Alphabet

Image Unicode Name
(Cyrillic)
Name
(translit.)
Name
(IPA)
Translit. international system[11][14] Translit. ALA-LC[15] IPA Numeric value Origin Meaning of name Notes
Early-Cyrillic-letter-Azu.svg ? ? az? [az?] a a [a] 1 Greek alpha ? I
Early Cyrillic letter Buky.svg ? ? buky [buk?] b b [b] Greek beta in Thera form Greek Beta 10.svg letters
Early-Cyrillic-letter-Vedi.svg ? ? ? v?d? [vædæ] v v [v] 2 Greek beta ? know
Early-Cyrillic-letter-Glagol.svg ? ? ? glagoli [?la?oli] g g [?][11] 3 Greek gamma ? speak When marked with a palatalization mark, this letter is pronounced [?]; this occurs only rarely, and only in borrowings.[11]
Early-Cyrillic-letter-Dobro.svg ? ? dobro [dobro] d d [d] 4 Greek delta ? good
Early-Cyrillic-letter-Est.svg ? ? ? est? [j?st?] e e [?] 5 Greek epsilon ? is Pronounced [j?] (was used interchangeably with ?) when not preceded by a consonant.[11]
Early-Cyrillic-letter-Zhivete.svg ? ? ?iv?te [?ivæt?] ? zh [?] Glagolitic zhivete ? live
Early-Cyrillic-letter-Zelo.svg ? ? / ? ? ? dz?lo [dzælo] dz/? ? [dz] 6 Greek stigma ? very The form ? had the phonetic value [dz] and no numeral value, whereas the form ? was used only as a numeral and had no phonetic value.[11] Since the 12th century, ? came to be used instead of ?.[16][17] In many manuscripts ? is used instead, suggesting lenition had taken place.[11]
Early-Cyrillic-letter-Zemlia.svg ? ? / ? ? zemlja [z?m?a] z z [z] 7 Greek zeta ? earth The first form developed into the second.
Early-Cyrillic-letter-Izhe.svg ? ? i?e [ji] i ?=i, ?=? [i] 8 Greek eta ? which Pronounced [ji] or [j?] when not preceded by a consonant and not the particle ("and"); the orthography does not distinguish between [ji] and [j?].[11] Speculatively, this letter might have originally been intended to represent [i] and [ji].[11]
Early-Cyrillic-letter-Izhei.svg ? ? / ? ? ? i [i] i ? [i] 10 Greek iota ? and Pronounced [ji] or [j?] when not preceded by a consonant and not the particle ("and"); the orthography does not distinguish between [ji] and [j?].[11] Speculatively, this letter might have originally been intended to represent [j?].[11]
Early-Cyrillic-letter-Dje.svg ? ? ? djerv [drv], [trv] ? ? [d?], [t?] Glagolitic djerv ?? Used chiefly in early Bosnian-Serbo-Croatian texts, or as a transliteration of Glagolitic ? in modern editions of Old Church Slavonic texts.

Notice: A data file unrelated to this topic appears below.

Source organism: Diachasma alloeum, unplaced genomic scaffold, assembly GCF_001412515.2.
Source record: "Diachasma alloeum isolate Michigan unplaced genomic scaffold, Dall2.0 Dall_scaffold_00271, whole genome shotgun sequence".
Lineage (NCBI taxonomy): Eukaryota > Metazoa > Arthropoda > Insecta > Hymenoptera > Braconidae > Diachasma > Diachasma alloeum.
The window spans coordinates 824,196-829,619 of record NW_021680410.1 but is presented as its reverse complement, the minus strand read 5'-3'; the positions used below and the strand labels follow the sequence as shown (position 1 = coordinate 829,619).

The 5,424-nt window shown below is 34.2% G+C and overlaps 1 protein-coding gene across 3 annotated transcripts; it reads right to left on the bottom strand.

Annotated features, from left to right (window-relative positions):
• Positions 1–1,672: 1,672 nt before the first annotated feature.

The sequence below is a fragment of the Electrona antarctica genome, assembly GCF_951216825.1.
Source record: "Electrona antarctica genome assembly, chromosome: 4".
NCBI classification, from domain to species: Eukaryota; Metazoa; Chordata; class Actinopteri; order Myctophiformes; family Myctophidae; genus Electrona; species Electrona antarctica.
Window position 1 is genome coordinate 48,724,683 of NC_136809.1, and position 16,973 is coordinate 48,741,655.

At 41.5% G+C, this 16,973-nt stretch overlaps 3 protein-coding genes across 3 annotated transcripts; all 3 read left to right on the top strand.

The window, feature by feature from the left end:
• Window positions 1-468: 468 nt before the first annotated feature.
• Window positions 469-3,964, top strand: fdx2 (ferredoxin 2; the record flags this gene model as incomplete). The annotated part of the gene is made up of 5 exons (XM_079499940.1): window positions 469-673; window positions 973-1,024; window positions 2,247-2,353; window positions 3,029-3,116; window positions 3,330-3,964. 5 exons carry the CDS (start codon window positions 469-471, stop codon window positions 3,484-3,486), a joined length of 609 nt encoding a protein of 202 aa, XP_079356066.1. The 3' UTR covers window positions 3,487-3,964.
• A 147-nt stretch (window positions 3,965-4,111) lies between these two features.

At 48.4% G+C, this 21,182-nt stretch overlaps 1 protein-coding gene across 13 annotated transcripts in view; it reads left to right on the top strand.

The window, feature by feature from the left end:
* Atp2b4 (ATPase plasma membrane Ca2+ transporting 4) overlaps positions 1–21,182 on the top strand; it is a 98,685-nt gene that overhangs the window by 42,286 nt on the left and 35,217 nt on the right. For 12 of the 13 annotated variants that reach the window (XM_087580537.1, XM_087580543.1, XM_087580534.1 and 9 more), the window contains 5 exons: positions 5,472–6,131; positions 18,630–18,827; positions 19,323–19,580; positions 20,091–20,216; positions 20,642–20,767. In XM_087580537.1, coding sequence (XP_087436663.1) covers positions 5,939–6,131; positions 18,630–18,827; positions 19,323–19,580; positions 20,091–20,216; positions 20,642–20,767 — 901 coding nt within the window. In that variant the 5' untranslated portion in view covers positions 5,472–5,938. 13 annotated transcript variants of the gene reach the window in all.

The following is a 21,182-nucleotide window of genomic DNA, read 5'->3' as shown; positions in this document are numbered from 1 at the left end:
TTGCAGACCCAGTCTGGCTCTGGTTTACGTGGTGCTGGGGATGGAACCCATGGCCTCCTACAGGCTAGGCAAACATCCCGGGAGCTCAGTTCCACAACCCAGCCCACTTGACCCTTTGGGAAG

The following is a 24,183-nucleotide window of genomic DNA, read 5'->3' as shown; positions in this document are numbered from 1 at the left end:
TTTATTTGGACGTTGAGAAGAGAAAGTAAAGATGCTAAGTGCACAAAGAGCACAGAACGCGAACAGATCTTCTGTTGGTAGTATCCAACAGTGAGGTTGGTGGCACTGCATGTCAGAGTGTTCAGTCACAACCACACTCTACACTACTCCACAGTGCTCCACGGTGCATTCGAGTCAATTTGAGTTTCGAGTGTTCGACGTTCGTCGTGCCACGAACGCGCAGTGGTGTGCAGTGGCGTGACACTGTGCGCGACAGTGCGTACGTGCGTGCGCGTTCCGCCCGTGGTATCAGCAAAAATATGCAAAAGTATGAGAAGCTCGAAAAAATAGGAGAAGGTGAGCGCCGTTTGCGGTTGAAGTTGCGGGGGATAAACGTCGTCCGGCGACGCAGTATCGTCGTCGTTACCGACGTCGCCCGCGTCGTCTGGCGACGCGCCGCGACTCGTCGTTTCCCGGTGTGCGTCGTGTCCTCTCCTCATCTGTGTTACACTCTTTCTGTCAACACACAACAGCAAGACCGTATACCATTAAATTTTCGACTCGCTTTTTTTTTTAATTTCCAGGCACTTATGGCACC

Early-Cyrillic-letter-Kako.svg ? ? ? kako [kako] k k [k] 20 Greek kappa ? as When marked with a palatalization mark, this letter is pronounced [c]; this occurs only rarely, and only in borrowings.[11]
Early-Cyrillic-letter-Ludi.svg ? ? ljudije [?udij?] l l [l]; sometimes [?][11] 30 Greek lambda ? people When marked with a palatalization mark or followed by a palatalizing vowel (?, ?, or ?, and sometimes ?), this letter is pronounced [?]; some manuscripts do not mark palatalization, in which case it must be inferred from context.[11]
Early-Cyrillic-letter-Myslete.svg ? ? ? myslite [m?slit?] m m [m] 40 Greek mu ? think
Early-Cyrillic-letter-Nash.svg ? ? ? na [na] n n [n]; sometimes [?][11] 50 Greek nu ? ours When marked with a palatalization mark or followed by a palatalizing vowel (?, ?, or ?, and sometimes ?), this letter is pronounced [?]; some manuscripts do not mark palatalization, in which case it must be inferred from context.[11]
Early-Cyrillic-letter-Onu.svg ? ? on? [on?] o o [o] 70 Greek omicron ? he/it
Early-Cyrillic-letter-Pokoi.svg ? ? pokoi [pokoj?] p p [p] 80 Greek pi ? peace/calm
Early-Cyrillic-letter-Rtsi.svg ? ? ? r?ci [r?tsi] r r [r]; sometimes [r?][11] 100 Greek rho ? say When marked with a palatalization mark or followed by a palatalizing vowel (? or ?), this letter is pronounced [r?]; some manuscripts do not mark palatalization, in which case it must be inferred from context.[11] This palatalization was lost rather early in South Slavic speech.[11]
Early-Cyrillic-letter-Slovo.svg ? ? slovo [slovo] s s [s] 200 Greek lunate sigma ? word/speech
Early-Cyrillic-letter-Tverdo.svg ? ? tvr?do [tvr?do] t t [t] 300 Greek tau ? hard/surely
Early-Cyrillic-letter-Uk.svg / ? ? ? uk? [uk?] u =u, ?=? [u] 400 Greek omicron-upsilon / ? learning The first form developed into the second, a vertical ligature. A less common alternative form was a digraph with izhitsa? .
Early-Cyrillic-letter-Fert.svg ? ? fr?t? [frr?t?] f f [f] or possibly [p][11] 500 Greek phi ? This letter was not needed for Slavic but used to transcribe Greek ? and Latin ph and f.[11] It was probably, but not certainly, pronounced as [f] rather than [p]; however, in some cases it has been found as a transcription of Greek ?.[11]
Early-Cyrillic-letter-Kher.svg ? ? ? x?r? [xær?] ch/x kh [x] 600 Greek chi ? When marked with a palatalization mark, this letter is pronounced [ç]; this occurs only rarely, and only in borrowings.[11]
Early-Cyrillic-letter-Omega.svg ? ? ot? [ot?] o/v ?=?, ?=t [o] 800 Greek omega ? from This letter was rarely used, mostly appearing in the interjection "oh", in the preposition , in Greek transcription, and as a decorative capital.[11]